Career advancement can be, and often is, a broad and diverse topic. Depending on one's desires and current career stage, career advancement means different things to different people. Whether you are feeling unsure of what to do next, overwhelmed from working too hard and not getting ahead fast enough or, are an outstanding success and want to get to a higher level, there are six key principles to help you. These principles are based on behaviors and basic practices that will distinguish you amongst others and also keep you in control of how to chart your own career advancement. They comprise what is known as the Bridge Model. This model provides you with key concepts to take control, and bridge the gap between where you are today and your highest potential. The first three bridge principles are as follows: 1. Build Your Base Your base is your foundation of your career growth and it should be in place as you begin charting your course. Doing things such as beginning with the end in mind, finding out what skills, exposure and experience you need to reach your ultimate potential and assessing your willingness to do what it takes are key concepts contained in this principle. Also, you should build solid relationships with your key stakeholders (people who have a say in your next career move) so that they can support your advancement. Do you know who your key stakeholders are? If not, take time to find out and then take inventory on how solid your foundational relationships are with these people. Take the necessary steps to improve and maintain these relationships. 2. Respond Responsibly This principle is about being in charge of your communication and how you are responding to other people. Are you aware of how you sound when communicating? Is it aggressive? Passive? Or, is it confident and self-assured? (Hopefully it is self assured and confident!) Ensuring you are a confident communicator and you are not reacting but instead, responding with forethought, are key concepts that help you advance your career. Individuals who advance are those who are strong communicators. They are thoughtful and articulate. They do not react and they consider the best vehicle to use when communicating. For example, they use phone or face-to-face communication when personal touches are needed. They use e-mail or text messages when less personal interactions are required. Respond responsibly. Think before speaking. Be a strong communicator and you will get ahead. 3. Influence Impeccably To influence impeccably is to have positive impact on the people you are influencing, their goals and objectives. It is to know who, what, when and how to exert your influence. If you want to stand out as someone deserving career advancement, you want to learn the art and skill of influence. Doing things such as knowing your audience well, climate setting with them to gain their support, and speaking their language are essential influencing skills. Strong influencers get ahead because they know how to motivate others and sway them in the direction that is beneficial for all. Practicing these first three of the six principles for career advancement will start you down your path of reaching your ultimate career potential. Stay tuned for the next article that will cover principle's 4, 5, & 6 of the Bridge Model on your career advancement! Read more » articles by this approved expert | Click here » if you’re a career expertPhoto credit: Shutterstock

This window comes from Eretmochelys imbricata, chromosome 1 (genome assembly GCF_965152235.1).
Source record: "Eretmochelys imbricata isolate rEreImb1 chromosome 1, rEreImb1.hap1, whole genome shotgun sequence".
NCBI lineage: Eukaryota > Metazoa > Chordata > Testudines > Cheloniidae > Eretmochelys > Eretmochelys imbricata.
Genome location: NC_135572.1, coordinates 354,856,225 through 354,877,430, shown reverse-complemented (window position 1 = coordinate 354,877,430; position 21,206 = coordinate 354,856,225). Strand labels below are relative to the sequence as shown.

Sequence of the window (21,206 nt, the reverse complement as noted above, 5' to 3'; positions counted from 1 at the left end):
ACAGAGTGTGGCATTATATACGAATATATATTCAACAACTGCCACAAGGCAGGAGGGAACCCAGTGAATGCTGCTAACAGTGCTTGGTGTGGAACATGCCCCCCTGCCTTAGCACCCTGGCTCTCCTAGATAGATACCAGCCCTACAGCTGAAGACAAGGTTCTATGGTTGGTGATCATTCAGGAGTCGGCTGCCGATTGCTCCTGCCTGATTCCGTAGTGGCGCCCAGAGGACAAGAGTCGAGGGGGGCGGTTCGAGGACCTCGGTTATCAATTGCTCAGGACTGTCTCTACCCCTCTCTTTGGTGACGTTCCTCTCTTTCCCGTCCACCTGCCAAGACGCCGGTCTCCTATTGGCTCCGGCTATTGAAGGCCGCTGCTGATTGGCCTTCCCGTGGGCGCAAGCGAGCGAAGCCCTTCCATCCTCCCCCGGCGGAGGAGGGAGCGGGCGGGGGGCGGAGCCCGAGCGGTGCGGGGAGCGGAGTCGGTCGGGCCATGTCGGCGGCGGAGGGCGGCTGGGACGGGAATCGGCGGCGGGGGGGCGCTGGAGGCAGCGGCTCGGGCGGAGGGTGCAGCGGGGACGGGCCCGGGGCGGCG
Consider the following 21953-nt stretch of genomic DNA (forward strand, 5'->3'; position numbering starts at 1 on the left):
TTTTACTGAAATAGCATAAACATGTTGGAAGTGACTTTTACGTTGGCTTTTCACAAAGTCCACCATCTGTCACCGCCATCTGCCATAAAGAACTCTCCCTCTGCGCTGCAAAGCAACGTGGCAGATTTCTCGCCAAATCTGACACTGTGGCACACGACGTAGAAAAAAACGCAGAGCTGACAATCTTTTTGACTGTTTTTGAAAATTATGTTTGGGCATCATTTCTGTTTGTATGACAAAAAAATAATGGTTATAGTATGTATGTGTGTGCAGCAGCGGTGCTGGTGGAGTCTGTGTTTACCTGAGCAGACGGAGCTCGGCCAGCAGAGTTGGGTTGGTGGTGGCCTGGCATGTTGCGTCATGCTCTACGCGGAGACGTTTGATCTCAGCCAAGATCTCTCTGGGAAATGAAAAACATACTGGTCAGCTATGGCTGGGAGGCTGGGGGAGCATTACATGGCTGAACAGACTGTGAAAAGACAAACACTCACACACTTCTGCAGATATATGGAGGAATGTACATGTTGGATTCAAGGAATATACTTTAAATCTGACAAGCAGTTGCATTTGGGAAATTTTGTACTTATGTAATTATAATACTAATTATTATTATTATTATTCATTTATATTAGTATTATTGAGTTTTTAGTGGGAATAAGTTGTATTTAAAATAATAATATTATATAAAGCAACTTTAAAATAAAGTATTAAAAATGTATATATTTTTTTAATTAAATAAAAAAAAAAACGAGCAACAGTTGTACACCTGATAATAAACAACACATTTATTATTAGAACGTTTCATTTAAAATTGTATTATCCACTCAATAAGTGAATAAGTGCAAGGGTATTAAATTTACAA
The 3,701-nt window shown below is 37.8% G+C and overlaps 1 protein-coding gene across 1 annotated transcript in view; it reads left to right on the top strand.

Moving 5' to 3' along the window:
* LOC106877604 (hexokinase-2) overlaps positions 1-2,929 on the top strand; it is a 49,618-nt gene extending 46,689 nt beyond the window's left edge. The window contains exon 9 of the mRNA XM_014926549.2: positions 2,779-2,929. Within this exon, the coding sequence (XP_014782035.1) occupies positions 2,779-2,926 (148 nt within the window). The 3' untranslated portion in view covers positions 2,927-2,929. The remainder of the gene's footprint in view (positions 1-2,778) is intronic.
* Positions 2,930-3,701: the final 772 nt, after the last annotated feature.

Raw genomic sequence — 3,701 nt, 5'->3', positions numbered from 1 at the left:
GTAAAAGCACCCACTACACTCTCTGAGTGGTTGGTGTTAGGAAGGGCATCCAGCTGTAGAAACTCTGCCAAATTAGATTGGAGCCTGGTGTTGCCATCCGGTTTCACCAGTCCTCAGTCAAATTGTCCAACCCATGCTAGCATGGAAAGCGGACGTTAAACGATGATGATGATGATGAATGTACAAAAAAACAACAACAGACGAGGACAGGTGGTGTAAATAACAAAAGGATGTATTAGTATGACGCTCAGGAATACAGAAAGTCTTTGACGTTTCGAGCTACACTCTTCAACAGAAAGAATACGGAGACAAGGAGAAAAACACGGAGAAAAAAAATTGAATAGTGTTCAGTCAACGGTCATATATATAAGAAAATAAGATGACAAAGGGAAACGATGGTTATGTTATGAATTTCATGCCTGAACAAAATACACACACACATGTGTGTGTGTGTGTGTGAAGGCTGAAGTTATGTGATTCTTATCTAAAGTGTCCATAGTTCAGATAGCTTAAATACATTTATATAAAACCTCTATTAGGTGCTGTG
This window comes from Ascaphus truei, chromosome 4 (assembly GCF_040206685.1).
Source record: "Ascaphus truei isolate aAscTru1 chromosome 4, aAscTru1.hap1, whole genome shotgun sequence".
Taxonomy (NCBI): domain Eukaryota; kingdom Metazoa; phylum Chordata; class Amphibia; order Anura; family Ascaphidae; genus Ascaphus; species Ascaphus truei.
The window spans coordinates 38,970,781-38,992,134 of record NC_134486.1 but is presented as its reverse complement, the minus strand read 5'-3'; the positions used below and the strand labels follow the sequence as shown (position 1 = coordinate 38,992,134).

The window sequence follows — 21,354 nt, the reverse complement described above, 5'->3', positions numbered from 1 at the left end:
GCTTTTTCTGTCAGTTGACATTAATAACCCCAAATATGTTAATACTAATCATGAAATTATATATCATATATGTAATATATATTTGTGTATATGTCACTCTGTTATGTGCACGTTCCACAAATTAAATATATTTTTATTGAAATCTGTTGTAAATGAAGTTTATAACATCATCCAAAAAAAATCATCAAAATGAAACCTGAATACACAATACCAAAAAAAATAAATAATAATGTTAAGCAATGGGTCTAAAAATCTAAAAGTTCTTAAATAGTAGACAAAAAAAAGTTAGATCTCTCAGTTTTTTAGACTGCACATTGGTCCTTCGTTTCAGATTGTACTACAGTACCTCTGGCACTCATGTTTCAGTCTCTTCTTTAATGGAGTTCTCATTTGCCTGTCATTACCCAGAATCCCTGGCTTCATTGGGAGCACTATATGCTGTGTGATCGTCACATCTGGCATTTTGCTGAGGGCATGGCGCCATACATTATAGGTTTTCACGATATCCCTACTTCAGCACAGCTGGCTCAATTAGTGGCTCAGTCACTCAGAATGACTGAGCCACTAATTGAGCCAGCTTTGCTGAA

8 Ways You're Being SHUT OUT Of The Hiring Process